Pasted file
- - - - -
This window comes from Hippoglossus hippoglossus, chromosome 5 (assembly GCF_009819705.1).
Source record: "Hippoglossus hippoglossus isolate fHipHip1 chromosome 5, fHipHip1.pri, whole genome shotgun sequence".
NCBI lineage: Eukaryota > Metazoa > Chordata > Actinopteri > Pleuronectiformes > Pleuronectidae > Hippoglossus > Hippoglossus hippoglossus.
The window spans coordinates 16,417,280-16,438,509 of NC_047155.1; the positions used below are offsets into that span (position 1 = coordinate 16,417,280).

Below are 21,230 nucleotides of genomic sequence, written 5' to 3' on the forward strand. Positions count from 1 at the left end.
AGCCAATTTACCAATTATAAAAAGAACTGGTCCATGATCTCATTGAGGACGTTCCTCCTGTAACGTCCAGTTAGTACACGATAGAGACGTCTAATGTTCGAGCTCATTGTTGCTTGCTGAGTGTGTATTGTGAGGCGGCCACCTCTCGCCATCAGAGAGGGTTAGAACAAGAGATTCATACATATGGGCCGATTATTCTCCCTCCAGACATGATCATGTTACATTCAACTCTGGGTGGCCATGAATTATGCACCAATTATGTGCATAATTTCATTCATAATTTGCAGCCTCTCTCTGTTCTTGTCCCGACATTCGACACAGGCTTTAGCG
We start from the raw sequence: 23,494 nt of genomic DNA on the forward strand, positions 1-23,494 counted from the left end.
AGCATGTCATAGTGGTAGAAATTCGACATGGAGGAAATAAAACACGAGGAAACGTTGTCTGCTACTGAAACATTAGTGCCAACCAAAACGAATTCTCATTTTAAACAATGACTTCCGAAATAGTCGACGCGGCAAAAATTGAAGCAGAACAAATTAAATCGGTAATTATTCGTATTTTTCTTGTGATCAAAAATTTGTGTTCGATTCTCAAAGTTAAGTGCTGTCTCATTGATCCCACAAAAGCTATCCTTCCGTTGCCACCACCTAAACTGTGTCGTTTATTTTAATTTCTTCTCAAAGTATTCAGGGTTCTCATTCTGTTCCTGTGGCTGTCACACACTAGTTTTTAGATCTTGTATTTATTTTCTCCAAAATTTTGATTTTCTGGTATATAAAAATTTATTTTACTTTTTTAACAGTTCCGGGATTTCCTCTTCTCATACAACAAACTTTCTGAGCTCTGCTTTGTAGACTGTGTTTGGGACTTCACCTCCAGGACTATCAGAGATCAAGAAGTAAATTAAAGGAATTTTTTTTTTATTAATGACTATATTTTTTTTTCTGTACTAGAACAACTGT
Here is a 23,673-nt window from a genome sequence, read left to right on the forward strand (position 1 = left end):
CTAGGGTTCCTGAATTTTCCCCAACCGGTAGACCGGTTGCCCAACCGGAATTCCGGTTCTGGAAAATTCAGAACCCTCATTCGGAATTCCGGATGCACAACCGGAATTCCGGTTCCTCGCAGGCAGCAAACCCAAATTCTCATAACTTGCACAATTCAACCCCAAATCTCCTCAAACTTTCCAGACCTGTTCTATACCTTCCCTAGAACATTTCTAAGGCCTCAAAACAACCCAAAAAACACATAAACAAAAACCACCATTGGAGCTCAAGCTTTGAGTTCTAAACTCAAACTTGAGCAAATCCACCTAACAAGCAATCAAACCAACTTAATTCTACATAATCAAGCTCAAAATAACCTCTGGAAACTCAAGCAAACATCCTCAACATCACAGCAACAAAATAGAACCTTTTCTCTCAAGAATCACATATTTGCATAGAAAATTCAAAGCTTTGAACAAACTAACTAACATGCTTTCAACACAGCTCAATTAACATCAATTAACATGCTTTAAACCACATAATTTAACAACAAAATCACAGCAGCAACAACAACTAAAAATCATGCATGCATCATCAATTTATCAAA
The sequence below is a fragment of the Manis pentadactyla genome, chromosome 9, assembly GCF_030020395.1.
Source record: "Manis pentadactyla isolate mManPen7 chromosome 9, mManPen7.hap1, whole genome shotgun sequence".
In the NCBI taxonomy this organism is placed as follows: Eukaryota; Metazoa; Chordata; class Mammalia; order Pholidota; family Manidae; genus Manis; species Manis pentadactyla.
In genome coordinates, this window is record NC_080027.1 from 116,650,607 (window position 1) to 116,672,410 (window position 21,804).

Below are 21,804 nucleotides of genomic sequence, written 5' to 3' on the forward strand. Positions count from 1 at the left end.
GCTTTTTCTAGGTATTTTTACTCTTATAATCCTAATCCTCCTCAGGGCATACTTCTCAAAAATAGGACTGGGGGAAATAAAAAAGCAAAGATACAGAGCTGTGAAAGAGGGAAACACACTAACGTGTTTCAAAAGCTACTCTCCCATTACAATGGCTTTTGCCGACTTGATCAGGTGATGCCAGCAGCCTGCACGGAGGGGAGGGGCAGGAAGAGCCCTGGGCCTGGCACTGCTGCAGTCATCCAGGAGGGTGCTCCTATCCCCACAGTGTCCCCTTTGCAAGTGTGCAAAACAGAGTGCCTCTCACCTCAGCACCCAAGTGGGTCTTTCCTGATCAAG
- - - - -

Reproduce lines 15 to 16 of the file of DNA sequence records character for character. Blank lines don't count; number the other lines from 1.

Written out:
Below are 21,804 nucleotides of genomic sequence, written 5' to 3' on the forward strand. Positions count from 1 at the left end.
GCTTTTTCTAGGTATTTTTACTCTTATAATCCTAATCCTCCTCAGGGCATACTTCTCAAAAATAGGACTGGGGGAAATAAAAAAGCAAAGATACAGAGCTGTGAAAGAGGGAAACACACTAACGTGTTTCAAAAGCTACTCTCCCATTACAATGGCTTTTGCCGACTTGATCAGGTGATGCCAGCAGCCTGCACGGAGGGGAGGGGCAGGAAGAGCCCTGGGCCTGGCACTGCTGCAGTCATCCAGGAGGGTGCTCCTATCCCCACAGTGTCCCCTTTGCAAGTGTGCAAAACAGAGTGCCTCTCACCTCAGCACCCAAGTGGGTCTTTCCTGATCAAG